Legal Form

Before entrepreneurs found a business and perhaps again as it expands they must choose an appropriate legal structure for the company. The three basic choices are proprietorship, partnership or corporation.

Sole Proprietorship:

A sole proprietorship is defined as an unincorporated business owned by an individual from profit. Proprietorships make up to 70 per cent of all businesses in the United States. This form is popular because it is easy to start and has few legal requirements. A proprietor has total ownership and control of the company and can make all decisions without consulting anyone. However, this type of organization also has its drawbacks. The owner has unlimited liability for the business meaning that if someone sues, the owner’s personal as well as business assets are at risk. Also, financing can be harder to obtain because business success rests on one person’s shoulders.


A partnership is an unincorporated business owned by two or more people. Partnerships like proprietorships are relatively easy to start. Two friends may reach an agreement to start a graphic arts company. To avoid misunderstandings and to make sure the business is well planned it is wise to draw up and sign a formal partnership agreement with the help of an attorney. The agreement specifies how partners are to share responsibility and resources and how they will contribute their expertise. The disadvantages of partnerships are the unlimited liability of the partners and the disagreements that almost always occur among strong minded people. A poll by Inc. magazine illustrated the volatility of partnerships. Fifty nine per cent of respondents considered partnerships a bad business move, citing reasons such as partner problems and conflicts. Partnerships often dissolve within five years. Respondents who liked partnerships pointed to the quality of partners (sharing of workload and emotional and financial burdens) as the key to successful partnerships.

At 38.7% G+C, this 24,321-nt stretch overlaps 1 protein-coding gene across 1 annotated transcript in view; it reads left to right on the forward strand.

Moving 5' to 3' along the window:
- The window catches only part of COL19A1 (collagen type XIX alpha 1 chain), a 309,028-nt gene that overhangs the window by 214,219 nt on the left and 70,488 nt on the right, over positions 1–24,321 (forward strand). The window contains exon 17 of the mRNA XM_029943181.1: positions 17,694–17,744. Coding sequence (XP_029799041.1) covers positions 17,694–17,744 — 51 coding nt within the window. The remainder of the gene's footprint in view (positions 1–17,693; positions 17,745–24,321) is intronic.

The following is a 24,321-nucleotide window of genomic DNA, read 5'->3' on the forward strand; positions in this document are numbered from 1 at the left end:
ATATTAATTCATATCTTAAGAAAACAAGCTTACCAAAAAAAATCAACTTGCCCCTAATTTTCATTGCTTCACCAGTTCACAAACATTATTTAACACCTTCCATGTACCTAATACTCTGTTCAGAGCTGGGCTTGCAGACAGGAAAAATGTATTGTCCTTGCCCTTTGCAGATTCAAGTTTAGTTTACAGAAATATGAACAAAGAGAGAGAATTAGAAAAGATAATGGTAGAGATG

A corporation is an artificial entity created by the state and existing apart from its owners. As a separate legal entity, the corporation is liable for its actions and must pay taxes on its income. Unlike other forms of ownership the corporation has a legal life of its own; it continues to exist regardless of whether the owners live or die. And the corporation not the owners are sued in the case of liability. Thus, continuity and limits on owner’s liability are two principal advantages of forming a corporation. For example, a physician can from a corporation so that liability for malpractices will not affect his or her personal assets. The major disadvantages of the corporation is that it is expensive and complex to do the paper work required to incorporate the business and to keep the records required by law. When proprietorships and partnerships raise funds through the sale of stock to investors.

Financial resources:

A crucial concern for entrepreneurs is the financing of the business. An investment usually is required to acquire labor and raw materials and perhaps a building and equipment. The financing decisions initially involves two options whether to obtain loans that must be repaid (debt financing) or whether to share ownership (equity financing). A survey of successful growth businesses asked how much money was needed to launch the company. Approximately one third were started on less than $10,000, one third needed from $10,000 to $50,000 and one third needed more than $50,000. The primary source of this money was the entrepreneurs own resources but they often had to mortgage their homes, depend on credit cards, borrow money from the bank, or give part of the business to a venture capitalist.

Source: New era Management